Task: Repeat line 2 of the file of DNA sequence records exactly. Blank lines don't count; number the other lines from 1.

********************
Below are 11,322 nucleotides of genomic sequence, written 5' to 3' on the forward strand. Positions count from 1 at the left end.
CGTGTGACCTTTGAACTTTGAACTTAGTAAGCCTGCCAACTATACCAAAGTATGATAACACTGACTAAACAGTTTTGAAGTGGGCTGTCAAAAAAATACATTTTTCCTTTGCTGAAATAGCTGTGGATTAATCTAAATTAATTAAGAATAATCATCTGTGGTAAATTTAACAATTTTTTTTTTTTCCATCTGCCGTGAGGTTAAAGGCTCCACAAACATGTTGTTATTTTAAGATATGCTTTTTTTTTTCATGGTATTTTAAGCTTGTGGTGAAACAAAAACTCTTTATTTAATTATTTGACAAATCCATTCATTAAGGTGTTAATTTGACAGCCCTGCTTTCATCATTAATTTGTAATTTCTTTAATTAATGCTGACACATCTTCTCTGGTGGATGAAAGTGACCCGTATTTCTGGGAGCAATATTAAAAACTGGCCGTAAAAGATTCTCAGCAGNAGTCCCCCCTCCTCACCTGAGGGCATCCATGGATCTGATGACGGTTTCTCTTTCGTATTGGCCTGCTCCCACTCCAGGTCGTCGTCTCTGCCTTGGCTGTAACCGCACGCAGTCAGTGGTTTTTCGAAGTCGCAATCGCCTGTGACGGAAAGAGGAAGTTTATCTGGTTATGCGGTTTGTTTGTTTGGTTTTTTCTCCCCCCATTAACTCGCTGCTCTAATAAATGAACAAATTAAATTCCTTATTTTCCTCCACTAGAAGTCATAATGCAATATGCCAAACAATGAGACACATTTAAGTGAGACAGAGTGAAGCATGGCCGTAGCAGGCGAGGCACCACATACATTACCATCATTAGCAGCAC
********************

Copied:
CGTGTGACCTTTGAACTTTGAACTTAGTAAGCCTGCCAACTATACCAAAGTATGATAACACTGACTAAACAGTTTTGAAGTGGGCTGTCAAAAAAATACATTTTTCCTTTGCTGAAATAGCTGTGGATTAATCTAAATTAATTAAGAATAATCATCTGTGGTAAATTTAACAATTTTTTTTTTTTCCATCTGCCGTGAGGTTAAAGGCTCCACAAACATGTTGTTATTTTAAGATATGCTTTTTTTTTTCATGGTATTTTAAGCTTGTGGTGAAACAAAAACTCTTTATTTAATTATTTGACAAATCCATTCATTAAGGTGTTAATTTGACAGCCCTGCTTTCATCATTAATTTGTAATTTCTTTAATTAATGCTGACACATCTTCTCTGGTGGATGAAAGTGACCCGTATTTCTGGGAGCAATATTAAAAACTGGCCGTAAAAGATTCTCAGCAGNAGTCCCCCCTCCTCACCTGAGGGCATCCATGGATCTGATGACGGTTTCTCTTTCGTATTGGCCTGCTCCCACTCCAGGTCGTCGTCTCTGCCTTGGCTGTAACCGCACGCAGTCAGTGGTTTTTCGAAGTCGCAATCGCCTGTGACGGAAAGAGGAAGTTTATCTGGTTATGCGGTTTGTTTGTTTGGTTTTTTCTCCCCCCATTAACTCGCTGCTCTAATAAATGAACAAATTAAATTCCTTATTTTCCTCCACTAGAAGTCATAATGCAATATGCCAAACAATGAGACACATTTAAGTGAGACAGAGTGAAGCATGGCCGTAGCAGGCGAGGCACCACATACATTACCATCATTAGCAGCAC